Winter traction devices – Yaktrax vs Stabilicers vs Microspikes

Winter is late arriving in Southern Ontario, so rather than going out to play in the snow (e.g snowboarding, winter camping, tobogganing, hiking) I’m spending way too much time planning future trips and reading equipment reviews. In anticipation of snow and ice arriving pretty soon I’ve been reading up on the various spikes, cleats and mini-crampons on the market that make going for a stroll at the weekends that much safer and more enjoyable. Note: The comments below are based partially on personal experience, partially on other people’s opinion, and partially from scrutinising reviews and poking around in stores.

Yaktrax ProYaktrax Pro – Around $30

The Yaktrax are a lightweight flexible design that uses coiled wire rather than spikes. Hence the people who get on well with these tend to be runners who want light weight and an unobtrusive design but don’t need the ultimate in traction. They’re also quite popular with people who use them around the city for clearing the driveway, walking the dog etc. Winter hikers and those who go off trail don’t seem to rate them very highly. They’re slightly fiddly to put on, but once on they stay put well. Lots of people seem to have problems with these breaking too, so durability is a bit of a concern for someone like me who tends to be quite rough with equipment. I’ve seen a number of broken ones abandoned at the side of trails. Overall they’re probably best suited to occasional use around the city or on trails that are only partially covered with snow.

 

Stabilicers SportStabilicers Sport – Around $40

I’d read about Stabilicers a lot online and seen them in stores but the descriptions I’d heard didn’t match up with the product I’d seen. That’s because Stabilicers actually make two different styles, one called the Sport (which I’d read about) and one called the Lite (which I’d seen). The Sport are the beefier of the two and essentially have a bunch of protruding screwheads around the outside of the foot. Hence they’re easy to walk in but give good traction too. There’s generally a trade-off between how easy cleats are to put on, and how well they stay put. These are more geared to staying on well and some people find them hard to put on. They’re a popular all round option, but in a “jack of all trades, master of none” sort of way.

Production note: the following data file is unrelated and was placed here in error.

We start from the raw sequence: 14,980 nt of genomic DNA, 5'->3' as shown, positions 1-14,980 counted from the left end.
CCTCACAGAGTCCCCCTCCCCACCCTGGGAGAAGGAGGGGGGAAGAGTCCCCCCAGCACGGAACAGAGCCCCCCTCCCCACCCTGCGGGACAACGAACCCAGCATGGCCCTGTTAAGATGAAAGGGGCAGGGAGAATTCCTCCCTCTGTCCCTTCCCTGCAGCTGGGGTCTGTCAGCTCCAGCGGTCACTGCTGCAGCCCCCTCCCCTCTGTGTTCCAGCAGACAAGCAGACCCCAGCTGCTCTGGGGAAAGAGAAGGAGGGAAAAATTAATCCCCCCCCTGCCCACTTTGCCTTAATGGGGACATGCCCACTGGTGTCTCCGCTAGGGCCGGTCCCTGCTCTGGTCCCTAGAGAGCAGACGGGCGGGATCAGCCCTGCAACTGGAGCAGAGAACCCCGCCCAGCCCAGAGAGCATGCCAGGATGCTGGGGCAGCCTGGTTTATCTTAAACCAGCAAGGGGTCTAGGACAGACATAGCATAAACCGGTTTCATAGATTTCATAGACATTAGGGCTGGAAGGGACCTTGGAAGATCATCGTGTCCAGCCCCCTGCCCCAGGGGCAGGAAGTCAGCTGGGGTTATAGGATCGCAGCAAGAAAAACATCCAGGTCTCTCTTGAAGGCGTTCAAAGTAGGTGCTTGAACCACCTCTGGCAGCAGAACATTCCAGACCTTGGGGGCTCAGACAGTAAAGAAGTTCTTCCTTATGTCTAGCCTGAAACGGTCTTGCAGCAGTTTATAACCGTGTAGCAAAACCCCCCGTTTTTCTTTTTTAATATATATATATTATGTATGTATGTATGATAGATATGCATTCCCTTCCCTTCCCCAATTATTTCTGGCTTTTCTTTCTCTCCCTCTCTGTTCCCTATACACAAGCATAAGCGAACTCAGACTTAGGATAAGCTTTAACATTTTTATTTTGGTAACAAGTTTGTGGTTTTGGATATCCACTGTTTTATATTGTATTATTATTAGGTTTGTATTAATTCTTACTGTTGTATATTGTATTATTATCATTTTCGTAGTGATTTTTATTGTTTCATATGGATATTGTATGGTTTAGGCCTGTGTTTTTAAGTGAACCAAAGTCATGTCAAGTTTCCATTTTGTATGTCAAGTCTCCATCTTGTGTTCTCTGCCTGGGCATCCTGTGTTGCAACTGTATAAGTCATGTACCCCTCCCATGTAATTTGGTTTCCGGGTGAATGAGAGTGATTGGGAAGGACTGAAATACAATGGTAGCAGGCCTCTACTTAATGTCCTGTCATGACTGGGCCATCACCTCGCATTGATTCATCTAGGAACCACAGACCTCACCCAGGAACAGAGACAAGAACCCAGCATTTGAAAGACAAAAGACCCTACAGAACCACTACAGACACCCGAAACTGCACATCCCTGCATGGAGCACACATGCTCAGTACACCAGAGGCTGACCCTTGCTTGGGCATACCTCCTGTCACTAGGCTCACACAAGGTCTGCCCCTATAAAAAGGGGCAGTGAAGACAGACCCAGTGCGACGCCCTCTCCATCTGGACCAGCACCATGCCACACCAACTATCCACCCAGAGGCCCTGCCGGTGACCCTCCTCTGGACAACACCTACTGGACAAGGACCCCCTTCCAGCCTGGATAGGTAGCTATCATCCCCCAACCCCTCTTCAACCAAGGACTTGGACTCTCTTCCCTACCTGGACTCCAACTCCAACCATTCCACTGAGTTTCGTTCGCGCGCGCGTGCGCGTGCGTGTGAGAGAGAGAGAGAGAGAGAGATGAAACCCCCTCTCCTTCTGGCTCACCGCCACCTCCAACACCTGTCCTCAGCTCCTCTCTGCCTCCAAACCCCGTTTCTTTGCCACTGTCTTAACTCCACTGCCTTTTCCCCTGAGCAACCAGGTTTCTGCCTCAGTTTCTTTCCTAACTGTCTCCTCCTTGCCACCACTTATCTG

Stabilicers LiteStabilicers Lite – Around $20

These are the cleats I’d been fiddling around with in my local MEC store recently. These are super-lightweight and the cheapest product of its type on the market. They’re pretty decent if you’re likely to encounter a mix of ice and bare pavement (ie in the city) and you don’t want to have to constantly take them off and put them back on again. People find them easy to put on (as did I when I tried them out) but they have a tendency to pop off if they’re not a perfect fit or your footwear doesn’t have a defined welt.

 

Kahtoola MicrospikesKahtoola Microspikes – Around $55

The chain and spike design of the Microspikes makes them the most suitable for packed snow that you come across when you’re out on the trails. The same features that give these great traction on packed snow or ice make them a real struggle on pavement as the spikes stick out quite a long way. Hence you find yourself putting them on and taking them off a lot if the trail is only partially snow-covered. Fortunately I find them really easy to put on and take off.

 

 

So what’s the conclusion? Well, as with many things in life, it’s about the right tool for the job. For the sort of weekend hikes that I do through the winter (on fairly rugged but well-used trails) the Microspikes suit me best. Typically they’re the most expensive! I also have a pair of Yaktrax for around the city, winter trail running, and “mixed” trails (ie partially snow-covered).

November ’09 Training Summary

Matt:

  • 2 climbing sessions at Rock Oasis (2 hours each)
  • 1 climbing session at the Toronto Climbing Academy (2 1/2 hours)
  • 3 x 90 min volleyball games.
  • Hiking (and a picnic brunch) at Rattlesnake Point
  • Hiking and a bit of bouldering at Lion’s Head
  • Camping, hiking and a bit of bouldering at Cyprus Lake
  • 280 km on the bikes

I think it’s fair to say that November hasn’t been a particularly good month from a training perspective. Moving house has kept us pretty busy and frankly it’s stopped us getting out and about a whole lot. I can’t imagine December is going to be an easy month to get out and about either so we’re going to have to get creative and make good use of our time.

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Krista:

  • Hiking (and a picnic brunch) at Rattlesnake Point
  • Hiking at Lion’s Head
  • Camping and hiking at Cyprus Lake
  • 1 climbing session at the Toronto Climbing Academy (2 1/2 hours)

November was filled with birthday celebrations and moving. As a result my efforts for physical activity went straight down the drain. I promised myself a little break after the CN Tower Climb, I just didnt expect to take the whole month off. If I could pick the best thing we did this month it would be Tobermory, hands down. Camping during November in amazing weather and getting in some of the best hiking and scenery was awesome. I will make sure next month starts off on the right foot! Time to put in some hiking, climbing and whatever else we may stumble on before the Christmas Holidays! Snow shoes anyone? 😉  

Goal for December? To be able to set up and use the camping stove without any help! 

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